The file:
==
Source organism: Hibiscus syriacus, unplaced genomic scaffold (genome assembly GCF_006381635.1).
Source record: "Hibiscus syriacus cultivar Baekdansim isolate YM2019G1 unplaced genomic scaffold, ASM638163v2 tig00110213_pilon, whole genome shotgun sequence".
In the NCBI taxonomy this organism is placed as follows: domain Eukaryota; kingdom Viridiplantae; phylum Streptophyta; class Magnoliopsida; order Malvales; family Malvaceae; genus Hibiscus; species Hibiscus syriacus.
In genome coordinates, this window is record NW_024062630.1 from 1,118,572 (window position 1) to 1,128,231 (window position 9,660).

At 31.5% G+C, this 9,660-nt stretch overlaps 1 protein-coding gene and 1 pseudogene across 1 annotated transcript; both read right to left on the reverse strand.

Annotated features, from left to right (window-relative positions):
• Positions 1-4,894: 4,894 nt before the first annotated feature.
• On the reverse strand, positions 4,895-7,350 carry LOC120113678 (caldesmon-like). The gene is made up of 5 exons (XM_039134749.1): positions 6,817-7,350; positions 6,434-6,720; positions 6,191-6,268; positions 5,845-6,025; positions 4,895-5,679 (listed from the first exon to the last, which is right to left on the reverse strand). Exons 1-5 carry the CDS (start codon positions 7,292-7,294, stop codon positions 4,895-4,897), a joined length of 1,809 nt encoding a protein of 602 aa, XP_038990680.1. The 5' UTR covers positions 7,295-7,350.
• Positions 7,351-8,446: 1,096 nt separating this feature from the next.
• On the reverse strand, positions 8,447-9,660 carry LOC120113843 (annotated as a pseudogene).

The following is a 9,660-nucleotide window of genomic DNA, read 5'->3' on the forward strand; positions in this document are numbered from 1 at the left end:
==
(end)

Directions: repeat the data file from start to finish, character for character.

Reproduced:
Source organism: Hibiscus syriacus, unplaced genomic scaffold (genome assembly GCF_006381635.1).
Source record: "Hibiscus syriacus cultivar Baekdansim isolate YM2019G1 unplaced genomic scaffold, ASM638163v2 tig00110213_pilon, whole genome shotgun sequence".
In the NCBI taxonomy this organism is placed as follows: domain Eukaryota; kingdom Viridiplantae; phylum Streptophyta; class Magnoliopsida; order Malvales; family Malvaceae; genus Hibiscus; species Hibiscus syriacus.
In genome coordinates, this window is record NW_024062630.1 from 1,118,572 (window position 1) to 1,128,231 (window position 9,660).

At 31.5% G+C, this 9,660-nt stretch overlaps 1 protein-coding gene and 1 pseudogene across 1 annotated transcript; both read right to left on the reverse strand.

Annotated features, from left to right (window-relative positions):
• Positions 1-4,894: 4,894 nt before the first annotated feature.
• On the reverse strand, positions 4,895-7,350 carry LOC120113678 (caldesmon-like). The gene is made up of 5 exons (XM_039134749.1): positions 6,817-7,350; positions 6,434-6,720; positions 6,191-6,268; positions 5,845-6,025; positions 4,895-5,679 (listed from the first exon to the last, which is right to left on the reverse strand). Exons 1-5 carry the CDS (start codon positions 7,292-7,294, stop codon positions 4,895-4,897), a joined length of 1,809 nt encoding a protein of 602 aa, XP_038990680.1. The 5' UTR covers positions 7,295-7,350.
• Positions 7,351-8,446: 1,096 nt separating this feature from the next.
• On the reverse strand, positions 8,447-9,660 carry LOC120113843 (annotated as a pseudogene).

The following is a 9,660-nucleotide window of genomic DNA, read 5'->3' on the forward strand; positions in this document are numbered from 1 at the left end: